Alabama facing tight budget situation in 2015
by Tim Lockette
Jan 13, 2014 | 3466 views |  0 comments | 38 38 recommendations | email to a friend | print
The Alabama Capitol building. (Anniston Star file photo)
The Alabama Capitol building. (Anniston Star file photo)
MONTGOMERY — Alabama will have $83 million less to spend on non-school state agencies in 2015, state budget officials project — a shortfall that's likely to lead to fierce budget battles in the coming legislative session.

Lawmakers gathered at the Capitol on Monday morning for their first briefing on budget projections for the 2015 fiscal year, which begins in October. The annual meeting sets the stage for budget debates in the legislative session, which begins Tuesday.

The news was grim for at least one of Alabama's two state budgets. Officials expect the Education Trust Fund, which pays for K-12 schools and colleges, will have about $5.9 billion to spend in 2015, up $134 million from the current year.

But the smaller General Fund, which pays for all other functions of government, is expected to bring in $1.7 billion.

That's $47 million less than the $1.75 billion actually budgeted for 2014, and $83 million short of what the state expects to take in and spend after funding "conditional appropriations" — added expenditures that the Legislature agrees to spend if revenues are above projections.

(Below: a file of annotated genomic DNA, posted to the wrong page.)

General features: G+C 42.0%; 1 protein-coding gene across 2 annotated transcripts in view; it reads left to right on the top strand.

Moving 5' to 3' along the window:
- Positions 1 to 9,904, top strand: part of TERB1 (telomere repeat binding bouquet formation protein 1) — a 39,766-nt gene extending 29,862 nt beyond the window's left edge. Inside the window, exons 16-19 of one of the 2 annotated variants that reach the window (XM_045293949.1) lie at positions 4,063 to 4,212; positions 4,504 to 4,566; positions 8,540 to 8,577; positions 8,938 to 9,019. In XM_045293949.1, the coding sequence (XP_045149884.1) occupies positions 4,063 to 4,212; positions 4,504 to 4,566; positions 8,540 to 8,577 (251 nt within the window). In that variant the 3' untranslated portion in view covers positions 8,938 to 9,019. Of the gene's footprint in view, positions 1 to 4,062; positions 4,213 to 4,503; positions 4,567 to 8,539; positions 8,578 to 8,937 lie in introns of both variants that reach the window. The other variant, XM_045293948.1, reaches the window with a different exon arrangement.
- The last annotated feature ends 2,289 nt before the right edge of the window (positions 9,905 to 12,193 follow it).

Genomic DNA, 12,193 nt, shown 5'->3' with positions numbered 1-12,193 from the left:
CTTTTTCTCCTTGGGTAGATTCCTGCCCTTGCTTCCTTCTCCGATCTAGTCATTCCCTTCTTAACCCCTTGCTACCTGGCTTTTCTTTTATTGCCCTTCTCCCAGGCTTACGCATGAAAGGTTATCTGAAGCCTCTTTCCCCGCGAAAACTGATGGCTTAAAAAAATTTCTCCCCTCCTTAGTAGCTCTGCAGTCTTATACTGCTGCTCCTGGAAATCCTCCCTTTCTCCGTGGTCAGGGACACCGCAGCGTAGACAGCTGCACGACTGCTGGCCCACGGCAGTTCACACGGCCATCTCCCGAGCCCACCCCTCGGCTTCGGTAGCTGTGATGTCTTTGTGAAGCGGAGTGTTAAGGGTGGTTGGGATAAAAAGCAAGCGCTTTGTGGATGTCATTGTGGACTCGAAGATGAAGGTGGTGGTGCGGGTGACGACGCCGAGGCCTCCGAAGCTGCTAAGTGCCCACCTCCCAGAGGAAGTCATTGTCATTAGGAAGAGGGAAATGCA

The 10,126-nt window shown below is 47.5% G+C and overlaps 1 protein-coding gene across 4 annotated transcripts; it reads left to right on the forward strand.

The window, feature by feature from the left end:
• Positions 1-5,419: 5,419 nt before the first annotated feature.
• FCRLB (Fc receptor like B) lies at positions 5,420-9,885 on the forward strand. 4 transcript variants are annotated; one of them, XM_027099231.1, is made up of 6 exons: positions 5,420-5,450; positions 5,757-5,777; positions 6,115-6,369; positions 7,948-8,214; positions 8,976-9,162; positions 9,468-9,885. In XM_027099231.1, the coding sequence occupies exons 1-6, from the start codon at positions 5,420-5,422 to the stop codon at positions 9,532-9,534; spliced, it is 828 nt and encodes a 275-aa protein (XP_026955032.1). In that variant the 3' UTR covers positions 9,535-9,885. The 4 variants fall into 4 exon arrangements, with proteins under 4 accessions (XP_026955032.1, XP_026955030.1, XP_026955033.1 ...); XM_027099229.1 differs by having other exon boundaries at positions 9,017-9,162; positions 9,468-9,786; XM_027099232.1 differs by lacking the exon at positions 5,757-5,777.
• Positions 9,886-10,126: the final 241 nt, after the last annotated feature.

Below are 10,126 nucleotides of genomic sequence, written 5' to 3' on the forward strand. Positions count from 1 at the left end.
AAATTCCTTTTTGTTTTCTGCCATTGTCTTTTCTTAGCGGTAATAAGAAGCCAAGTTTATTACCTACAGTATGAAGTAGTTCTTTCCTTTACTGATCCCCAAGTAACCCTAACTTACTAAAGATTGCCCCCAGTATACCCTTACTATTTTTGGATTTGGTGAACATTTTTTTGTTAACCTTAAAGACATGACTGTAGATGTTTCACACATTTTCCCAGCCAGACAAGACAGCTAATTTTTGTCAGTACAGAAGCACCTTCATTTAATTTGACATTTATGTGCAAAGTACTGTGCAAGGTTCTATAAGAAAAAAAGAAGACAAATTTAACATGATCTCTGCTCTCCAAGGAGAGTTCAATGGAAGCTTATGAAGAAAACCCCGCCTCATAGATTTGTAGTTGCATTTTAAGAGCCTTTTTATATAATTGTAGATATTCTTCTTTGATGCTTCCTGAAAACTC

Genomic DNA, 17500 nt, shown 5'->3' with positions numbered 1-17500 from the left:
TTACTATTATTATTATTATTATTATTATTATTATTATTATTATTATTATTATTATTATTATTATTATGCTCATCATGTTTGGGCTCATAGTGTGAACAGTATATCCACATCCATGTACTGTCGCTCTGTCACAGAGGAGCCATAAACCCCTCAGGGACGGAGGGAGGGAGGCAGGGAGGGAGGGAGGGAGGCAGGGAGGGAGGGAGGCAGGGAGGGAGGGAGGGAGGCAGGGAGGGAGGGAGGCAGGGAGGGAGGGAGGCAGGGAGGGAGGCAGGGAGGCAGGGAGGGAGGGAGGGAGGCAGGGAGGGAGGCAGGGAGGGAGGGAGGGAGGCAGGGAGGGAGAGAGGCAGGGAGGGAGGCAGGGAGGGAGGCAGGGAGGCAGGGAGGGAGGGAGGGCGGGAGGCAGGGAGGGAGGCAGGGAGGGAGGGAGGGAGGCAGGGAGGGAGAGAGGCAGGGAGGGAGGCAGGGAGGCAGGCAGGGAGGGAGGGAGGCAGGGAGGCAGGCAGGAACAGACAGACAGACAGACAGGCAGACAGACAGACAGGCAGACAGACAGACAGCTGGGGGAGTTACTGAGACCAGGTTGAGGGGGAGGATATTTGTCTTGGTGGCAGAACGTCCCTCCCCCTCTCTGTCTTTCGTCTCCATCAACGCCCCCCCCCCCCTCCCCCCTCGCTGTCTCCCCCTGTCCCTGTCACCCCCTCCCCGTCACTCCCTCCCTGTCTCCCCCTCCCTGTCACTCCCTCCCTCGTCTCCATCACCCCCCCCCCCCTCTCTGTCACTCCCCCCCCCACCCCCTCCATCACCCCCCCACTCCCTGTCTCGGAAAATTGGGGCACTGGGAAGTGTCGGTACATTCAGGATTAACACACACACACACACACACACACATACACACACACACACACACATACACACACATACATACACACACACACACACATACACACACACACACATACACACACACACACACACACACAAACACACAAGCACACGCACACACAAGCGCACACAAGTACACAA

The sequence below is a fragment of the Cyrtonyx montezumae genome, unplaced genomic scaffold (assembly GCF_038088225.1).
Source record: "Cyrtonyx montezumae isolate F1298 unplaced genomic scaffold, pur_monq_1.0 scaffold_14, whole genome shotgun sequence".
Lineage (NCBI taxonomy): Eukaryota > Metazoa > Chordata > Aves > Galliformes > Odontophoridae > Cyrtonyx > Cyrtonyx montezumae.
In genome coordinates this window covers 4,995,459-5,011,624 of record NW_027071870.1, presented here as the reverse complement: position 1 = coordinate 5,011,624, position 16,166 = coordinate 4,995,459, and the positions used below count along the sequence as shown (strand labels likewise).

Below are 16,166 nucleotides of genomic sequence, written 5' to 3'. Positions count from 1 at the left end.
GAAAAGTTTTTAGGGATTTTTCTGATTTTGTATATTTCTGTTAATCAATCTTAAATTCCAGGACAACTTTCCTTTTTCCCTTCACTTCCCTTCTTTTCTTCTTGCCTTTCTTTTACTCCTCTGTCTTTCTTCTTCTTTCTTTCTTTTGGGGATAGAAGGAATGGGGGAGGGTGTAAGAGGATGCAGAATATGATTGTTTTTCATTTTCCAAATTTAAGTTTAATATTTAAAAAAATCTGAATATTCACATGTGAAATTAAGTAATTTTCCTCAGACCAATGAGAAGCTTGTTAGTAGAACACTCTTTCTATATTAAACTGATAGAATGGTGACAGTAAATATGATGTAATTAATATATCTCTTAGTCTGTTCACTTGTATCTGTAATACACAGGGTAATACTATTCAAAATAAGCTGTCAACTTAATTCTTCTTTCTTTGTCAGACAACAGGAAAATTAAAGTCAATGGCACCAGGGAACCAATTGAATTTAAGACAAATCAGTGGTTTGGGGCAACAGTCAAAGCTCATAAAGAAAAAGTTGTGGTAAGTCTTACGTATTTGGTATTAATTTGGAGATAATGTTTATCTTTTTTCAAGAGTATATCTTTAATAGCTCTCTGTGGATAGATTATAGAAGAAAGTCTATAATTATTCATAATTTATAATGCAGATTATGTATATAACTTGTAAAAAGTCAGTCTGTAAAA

While the General Fund is expected to shrink in 2015, its biggest single expense — Medicaid — is expected to need more money. Acting finance director Bill Newton said more than 1 million Alabamians now are enrolled in Medicaid, a joint state-and-federal health care program for people in poverty.

"I expect that funding for that agency will dominate our deliberations on the budget for 2015," Newton said.

Cost of health care & prisons

The growth of Medicaid, which has seen a rise in enrollment since the recession, has fueled fierce budget debates in recent years, even when the General Fund grew. Alabama has spent $615 million per year on the program for the past two years, though the Medicaid Agency's administrators say the program needs far more.

The Medicaid system will “succeed ... in being flat broke” in 2014, said state health officer Don Williamson. Williamson said the agency needs $700 million in the 2015 budget, an $85 million increase.

The partisan debate over Medicaid began even before the first budget hearing was over. Rep. Patricia Todd, D-Birmingham, asked budget officials what the cost would be if the state expanded eligibility for Medicaid under the Affordable Care Act. Under the act, the federal government would pick up the state's tab for Medicaid expansion for the first three years; Democrats maintain the expansion would increase state revenues by pouring more federal money into Alabama's economy.

"So we would have had more money in the General Fund if we'd expanded Medicaid," Todd said.

Republicans countered that the Affordable Care Act has already added to Medicaid’s cost, through something known as the "woodwork effect." Medicaid officials have long expected that as people inquired about health insurance under the Affordable Care Act, some would find they're already eligible for Medicaid and would enroll.

"We're going to have an unfunded liability even without the expansion," said Rep. Greg Wren, R-Montgomery.

Williamson, the state health officer, said state officials had expected the number of people on Medicaid to decline once the economy began to improve. Instead, Medicaid rolls have grown even as the employment rate declined.